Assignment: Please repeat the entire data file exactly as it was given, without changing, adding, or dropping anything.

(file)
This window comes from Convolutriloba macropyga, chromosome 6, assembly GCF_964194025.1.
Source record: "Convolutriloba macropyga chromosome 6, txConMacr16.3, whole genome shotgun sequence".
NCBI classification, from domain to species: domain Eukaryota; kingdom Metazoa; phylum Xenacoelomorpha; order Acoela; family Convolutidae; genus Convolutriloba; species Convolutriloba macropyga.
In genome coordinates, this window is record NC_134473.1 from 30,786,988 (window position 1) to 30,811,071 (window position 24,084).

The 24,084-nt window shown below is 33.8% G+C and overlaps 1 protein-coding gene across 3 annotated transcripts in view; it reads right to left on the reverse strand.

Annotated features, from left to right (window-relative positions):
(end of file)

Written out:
This window comes from Convolutriloba macropyga, chromosome 6, assembly GCF_964194025.1.
Source record: "Convolutriloba macropyga chromosome 6, txConMacr16.3, whole genome shotgun sequence".
NCBI classification, from domain to species: domain Eukaryota; kingdom Metazoa; phylum Xenacoelomorpha; order Acoela; family Convolutidae; genus Convolutriloba; species Convolutriloba macropyga.
In genome coordinates, this window is record NC_134473.1 from 30,786,988 (window position 1) to 30,811,071 (window position 24,084).

The 24,084-nt window shown below is 33.8% G+C and overlaps 1 protein-coding gene across 3 annotated transcripts in view; it reads right to left on the reverse strand.

Annotated features, from left to right (window-relative positions):